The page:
I have two numpy arrays that contain compatible matrices and want to compute the element wise outer product of using numpy.einsum. The shapes of the arrays would be:

A1 = (i,j,k)
A2 = (i,k,j) 

Therefore the arrays contain i matrices of shape (k,j) and (j,k) respectively.

So given A1 would contain the matrices A,B,C and A2 would contain matrices D,E,F, the result would be:

A3 = (A(x)D,B(x)E,C(x)F)

With (x) being the outer product operator.

This would yield to my understanding based on this answer an array A3 of the following shape:

A3 = (i,j*k,j*k)

So far I have tried:

np.einsum("ijk, ilm -> ijklm", A1, A2)

But the resulting shapes do not fit correctly.

As a sanity check I am testing for this:

A = np.asarray(([1,2],[3,4]))
B = np.asarray(([5,6],[7,8]))

AB_outer = np.outer(A,B)

A_vec = np.asarray((A,A))
B_vec = np.asarray((B,B))

# this line is not correct
AB_vec = np.einsum("ijk, ilm -> ijklm", A_vec,B_vec)

np.testing.assert_array_equal(AB_outer, AB_vec[0])

This currently throws an assertion error as my einsum notation is not correct. I am also open to any suggestions that can solve this and are faster or equally fast as nymphs einsum.

  • What do you mean by an outer product of matrices? An outer product is typically an operation on vectors. – user2357112 supports Monica Aug 19 at 10:35
  • @user2357112supportsMonica I am referring to the definition as described in math.stackexchange.com/questions/973559/…. – T A Aug 19 at 10:39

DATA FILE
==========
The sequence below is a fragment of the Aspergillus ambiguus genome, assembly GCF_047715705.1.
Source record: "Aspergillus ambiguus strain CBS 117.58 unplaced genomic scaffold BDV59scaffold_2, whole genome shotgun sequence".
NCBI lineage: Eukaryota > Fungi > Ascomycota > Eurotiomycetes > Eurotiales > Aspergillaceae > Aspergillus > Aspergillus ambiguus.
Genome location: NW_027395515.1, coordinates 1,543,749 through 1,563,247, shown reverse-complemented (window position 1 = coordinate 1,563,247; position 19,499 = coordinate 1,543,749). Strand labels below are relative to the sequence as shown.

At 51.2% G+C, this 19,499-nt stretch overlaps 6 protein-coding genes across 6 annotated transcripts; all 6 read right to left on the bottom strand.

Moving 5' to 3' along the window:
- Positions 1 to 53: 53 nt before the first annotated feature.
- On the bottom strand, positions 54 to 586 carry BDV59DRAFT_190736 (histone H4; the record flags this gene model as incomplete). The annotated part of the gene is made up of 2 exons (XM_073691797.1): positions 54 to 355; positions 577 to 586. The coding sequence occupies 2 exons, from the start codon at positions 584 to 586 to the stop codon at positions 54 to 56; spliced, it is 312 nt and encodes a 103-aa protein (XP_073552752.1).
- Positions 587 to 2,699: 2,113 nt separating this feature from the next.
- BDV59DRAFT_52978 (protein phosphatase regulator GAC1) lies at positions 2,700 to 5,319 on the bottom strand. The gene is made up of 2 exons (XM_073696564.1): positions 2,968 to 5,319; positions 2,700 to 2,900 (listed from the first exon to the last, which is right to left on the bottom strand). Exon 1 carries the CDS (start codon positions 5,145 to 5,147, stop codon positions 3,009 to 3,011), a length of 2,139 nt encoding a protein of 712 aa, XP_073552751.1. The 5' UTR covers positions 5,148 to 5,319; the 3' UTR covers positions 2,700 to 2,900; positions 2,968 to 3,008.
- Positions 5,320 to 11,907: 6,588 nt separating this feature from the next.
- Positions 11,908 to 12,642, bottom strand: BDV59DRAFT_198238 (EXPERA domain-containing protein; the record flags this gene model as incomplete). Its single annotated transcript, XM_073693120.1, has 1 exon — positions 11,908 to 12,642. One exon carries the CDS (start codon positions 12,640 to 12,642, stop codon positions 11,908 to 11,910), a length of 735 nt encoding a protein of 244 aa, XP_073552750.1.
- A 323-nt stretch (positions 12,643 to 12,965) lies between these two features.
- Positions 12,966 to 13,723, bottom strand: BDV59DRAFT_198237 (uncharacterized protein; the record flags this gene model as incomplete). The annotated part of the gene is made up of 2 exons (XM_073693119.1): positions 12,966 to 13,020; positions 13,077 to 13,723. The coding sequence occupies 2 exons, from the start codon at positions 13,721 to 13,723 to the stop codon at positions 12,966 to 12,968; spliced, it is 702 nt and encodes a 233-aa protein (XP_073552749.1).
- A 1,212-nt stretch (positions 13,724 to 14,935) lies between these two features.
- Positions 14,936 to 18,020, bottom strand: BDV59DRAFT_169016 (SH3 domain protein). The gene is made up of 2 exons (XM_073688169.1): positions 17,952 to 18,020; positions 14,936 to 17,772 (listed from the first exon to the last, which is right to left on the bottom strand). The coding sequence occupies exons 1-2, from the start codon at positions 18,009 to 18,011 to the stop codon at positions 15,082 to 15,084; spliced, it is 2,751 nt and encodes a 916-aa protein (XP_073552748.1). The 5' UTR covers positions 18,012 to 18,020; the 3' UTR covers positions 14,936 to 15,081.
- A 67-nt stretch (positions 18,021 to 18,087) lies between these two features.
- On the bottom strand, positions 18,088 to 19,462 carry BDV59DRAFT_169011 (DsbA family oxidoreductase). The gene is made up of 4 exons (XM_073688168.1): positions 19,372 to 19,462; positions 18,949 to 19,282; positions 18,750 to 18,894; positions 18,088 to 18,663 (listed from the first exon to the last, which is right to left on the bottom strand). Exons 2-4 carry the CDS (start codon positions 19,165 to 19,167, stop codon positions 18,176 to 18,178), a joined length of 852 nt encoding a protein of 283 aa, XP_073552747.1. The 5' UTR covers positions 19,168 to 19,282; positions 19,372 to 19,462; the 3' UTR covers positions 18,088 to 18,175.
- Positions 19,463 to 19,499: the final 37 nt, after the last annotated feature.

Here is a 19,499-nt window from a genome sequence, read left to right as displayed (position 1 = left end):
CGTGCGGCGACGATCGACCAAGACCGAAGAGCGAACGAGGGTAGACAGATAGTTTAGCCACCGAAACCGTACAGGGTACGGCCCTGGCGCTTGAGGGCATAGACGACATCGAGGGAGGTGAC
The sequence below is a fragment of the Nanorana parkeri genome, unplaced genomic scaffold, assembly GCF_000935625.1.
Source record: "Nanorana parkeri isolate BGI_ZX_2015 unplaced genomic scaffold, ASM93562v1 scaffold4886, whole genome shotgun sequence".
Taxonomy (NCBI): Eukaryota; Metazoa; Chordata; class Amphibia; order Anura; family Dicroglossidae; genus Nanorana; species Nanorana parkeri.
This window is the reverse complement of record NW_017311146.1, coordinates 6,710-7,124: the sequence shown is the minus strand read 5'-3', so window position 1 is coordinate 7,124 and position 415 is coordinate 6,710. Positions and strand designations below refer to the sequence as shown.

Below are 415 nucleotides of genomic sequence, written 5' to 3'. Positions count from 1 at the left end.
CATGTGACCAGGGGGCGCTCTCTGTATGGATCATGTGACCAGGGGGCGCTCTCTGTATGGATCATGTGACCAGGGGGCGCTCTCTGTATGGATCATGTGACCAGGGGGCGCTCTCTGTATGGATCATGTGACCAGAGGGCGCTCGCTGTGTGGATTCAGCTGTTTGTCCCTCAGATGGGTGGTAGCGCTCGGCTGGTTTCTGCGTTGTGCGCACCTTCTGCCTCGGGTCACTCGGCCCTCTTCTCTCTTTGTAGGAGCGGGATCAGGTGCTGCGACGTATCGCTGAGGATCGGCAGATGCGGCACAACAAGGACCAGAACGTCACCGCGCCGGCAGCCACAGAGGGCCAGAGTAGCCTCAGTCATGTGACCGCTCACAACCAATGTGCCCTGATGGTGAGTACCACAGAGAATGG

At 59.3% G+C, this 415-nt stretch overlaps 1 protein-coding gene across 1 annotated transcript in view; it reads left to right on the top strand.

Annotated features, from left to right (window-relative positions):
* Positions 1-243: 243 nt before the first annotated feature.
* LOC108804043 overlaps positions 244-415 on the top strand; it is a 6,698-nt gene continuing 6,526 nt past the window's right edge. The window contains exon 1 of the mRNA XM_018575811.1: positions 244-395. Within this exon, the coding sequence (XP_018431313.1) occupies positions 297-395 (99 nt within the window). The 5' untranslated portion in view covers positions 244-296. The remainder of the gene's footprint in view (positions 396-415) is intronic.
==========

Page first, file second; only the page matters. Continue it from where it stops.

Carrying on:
• @Divakar I just finished testing; works out great, thanks a lot! – T A Aug 19 at 16:57

We can extend dims and let broadcasting do the job for us -


Sample run -

In [46]: A1 = np.random.rand(3,4,4)
    ...: A2 = np.random.rand(3,4,4)

In [47]: out = (A1[:,:,None,:,None]*A2[:,None,:,None,:]).swapaxes(2,3)

In [48]: np.allclose(np.multiply.outer(A1[0],A2[0]), out[0])
Out[48]: True

In [49]: np.allclose(np.multiply.outer(A1[1],A2[1]), out[1])
Out[49]: True

In [50]: np.allclose(np.multiply.outer(A1[2],A2[2]), out[2])
Out[50]: True

The equivalent with np.einsum would be -

| improve this answer | |

You can compute the result running:

result = np.einsum('ijk,ikl->ijl', A1, A2)

I checked the above code on the following test data:

A = np.arange(1, 13).reshape(3, -1)
B = np.arange(2, 14).reshape(3, -1)
C = np.arange(3, 15).reshape(3, -1)
D = np.arange(1, 13).reshape(4, -1)
E = np.arange(2, 14).reshape(4, -1)
F = np.arange(3, 15).reshape(4, -1)
A1 = np.array([A, B, C])
A2 = np.array([D, E, F])

The result is:

array([[[ 70,  80,  90],
        [158, 184, 210],
        [246, 288, 330]],

       [[106, 120, 134],
        [210, 240, 270],
        [314, 360, 406]],

       [[150, 168, 186],
        [270, 304, 338],
        [390, 440, 490]]])

Now compute 3 "partial results":

res_1 = A @ D
res_2 = B @ E
res_3 = C @ F

and check that they are just the same as consecutive sections of the result.

| improve this answer | |

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